In South Korea Race, One Topic Eclipses Others: Trump


SEOUL, South Korea — A hostile, nuclear-armed neighbor with heavy artillery aimed at their capital. Cronyism in government. Corruption in business.

These issues and more are weighing on South Koreans as they head to a presidential election on Tuesday. But much of the campaign has revolved around a wild card, one the candidates are fighting to prove they are uniquely equipped to handle: President Trump.

In his first months in office, Mr. Trump’s contradictory statements about the Korean Peninsula have shattered South Koreans’ image of the American leader as a symbol of stability in their 60-year alliance with Washington.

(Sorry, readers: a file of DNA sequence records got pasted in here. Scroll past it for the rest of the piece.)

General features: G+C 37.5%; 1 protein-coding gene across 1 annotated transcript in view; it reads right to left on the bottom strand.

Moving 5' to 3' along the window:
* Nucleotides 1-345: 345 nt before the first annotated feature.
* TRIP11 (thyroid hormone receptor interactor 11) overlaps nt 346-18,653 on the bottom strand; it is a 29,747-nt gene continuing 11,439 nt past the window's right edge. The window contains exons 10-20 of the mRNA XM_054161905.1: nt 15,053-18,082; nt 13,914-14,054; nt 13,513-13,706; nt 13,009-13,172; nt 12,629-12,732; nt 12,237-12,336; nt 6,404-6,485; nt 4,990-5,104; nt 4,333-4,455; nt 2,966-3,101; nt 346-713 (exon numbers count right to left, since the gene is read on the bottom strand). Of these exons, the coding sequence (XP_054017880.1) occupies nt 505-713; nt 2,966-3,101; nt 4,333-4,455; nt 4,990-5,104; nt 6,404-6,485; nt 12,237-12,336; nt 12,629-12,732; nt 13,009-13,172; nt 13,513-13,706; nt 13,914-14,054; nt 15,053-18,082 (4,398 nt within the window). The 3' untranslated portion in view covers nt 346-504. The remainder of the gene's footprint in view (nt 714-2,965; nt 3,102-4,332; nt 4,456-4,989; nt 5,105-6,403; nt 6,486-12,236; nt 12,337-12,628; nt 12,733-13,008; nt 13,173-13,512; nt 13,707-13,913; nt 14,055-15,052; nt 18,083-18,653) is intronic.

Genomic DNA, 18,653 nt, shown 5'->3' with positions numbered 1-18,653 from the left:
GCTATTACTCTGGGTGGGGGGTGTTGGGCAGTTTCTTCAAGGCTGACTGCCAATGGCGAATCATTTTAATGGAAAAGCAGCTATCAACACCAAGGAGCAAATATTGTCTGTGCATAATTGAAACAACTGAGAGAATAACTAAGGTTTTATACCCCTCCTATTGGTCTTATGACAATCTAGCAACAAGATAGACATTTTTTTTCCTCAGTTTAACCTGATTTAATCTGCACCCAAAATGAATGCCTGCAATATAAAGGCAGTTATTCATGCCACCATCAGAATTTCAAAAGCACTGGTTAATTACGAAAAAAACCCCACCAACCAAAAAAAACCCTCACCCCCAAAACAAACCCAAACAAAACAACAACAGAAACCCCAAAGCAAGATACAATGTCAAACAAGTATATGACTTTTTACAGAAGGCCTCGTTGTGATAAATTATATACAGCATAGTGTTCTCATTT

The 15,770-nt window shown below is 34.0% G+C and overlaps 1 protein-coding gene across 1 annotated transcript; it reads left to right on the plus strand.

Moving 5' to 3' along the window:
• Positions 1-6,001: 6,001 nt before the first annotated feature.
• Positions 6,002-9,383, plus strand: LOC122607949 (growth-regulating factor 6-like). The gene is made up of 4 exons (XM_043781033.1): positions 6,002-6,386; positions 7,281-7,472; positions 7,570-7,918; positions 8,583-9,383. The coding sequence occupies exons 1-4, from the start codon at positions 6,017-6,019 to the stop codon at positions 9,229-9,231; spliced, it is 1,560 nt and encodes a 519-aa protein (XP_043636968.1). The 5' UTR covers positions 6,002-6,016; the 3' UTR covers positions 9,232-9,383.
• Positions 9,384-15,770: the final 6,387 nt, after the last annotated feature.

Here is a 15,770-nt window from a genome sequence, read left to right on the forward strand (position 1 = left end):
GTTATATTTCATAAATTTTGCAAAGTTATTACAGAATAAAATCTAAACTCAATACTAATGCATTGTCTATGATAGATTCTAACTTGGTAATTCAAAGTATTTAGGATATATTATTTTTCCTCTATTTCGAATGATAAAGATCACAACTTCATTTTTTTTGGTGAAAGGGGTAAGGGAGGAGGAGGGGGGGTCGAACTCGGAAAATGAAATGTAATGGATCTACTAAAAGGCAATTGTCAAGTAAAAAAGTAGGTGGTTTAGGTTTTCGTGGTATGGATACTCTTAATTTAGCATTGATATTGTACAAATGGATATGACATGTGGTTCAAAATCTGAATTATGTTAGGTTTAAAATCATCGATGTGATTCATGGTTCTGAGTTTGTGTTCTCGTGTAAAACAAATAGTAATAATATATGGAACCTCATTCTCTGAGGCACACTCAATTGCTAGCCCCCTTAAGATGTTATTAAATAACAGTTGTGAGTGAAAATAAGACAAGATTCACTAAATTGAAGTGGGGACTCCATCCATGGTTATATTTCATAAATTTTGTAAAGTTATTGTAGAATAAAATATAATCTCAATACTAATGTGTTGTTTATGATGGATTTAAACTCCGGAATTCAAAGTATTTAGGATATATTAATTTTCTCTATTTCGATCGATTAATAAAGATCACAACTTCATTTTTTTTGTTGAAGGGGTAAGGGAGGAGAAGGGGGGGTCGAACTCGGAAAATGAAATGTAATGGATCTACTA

Mr. Trump has threatened to end what he called a “horrible” free-trade agreement with South Korea. He has said the country should pay for an American advanced missile defense system, contradicting an earlier commitment from Washington. He has warned of a “major, major conflict” with North Korea, while also saying he would be “honored” to meet with the North’s leader, Kim Jong-un, under the right circumstances.

How to manage “the Trump risk,” as local news media put it, has become a major campaign issue. The candidates are falling over themselves to show they would be the best at handling him, either by drawing him closer or by being tougher.

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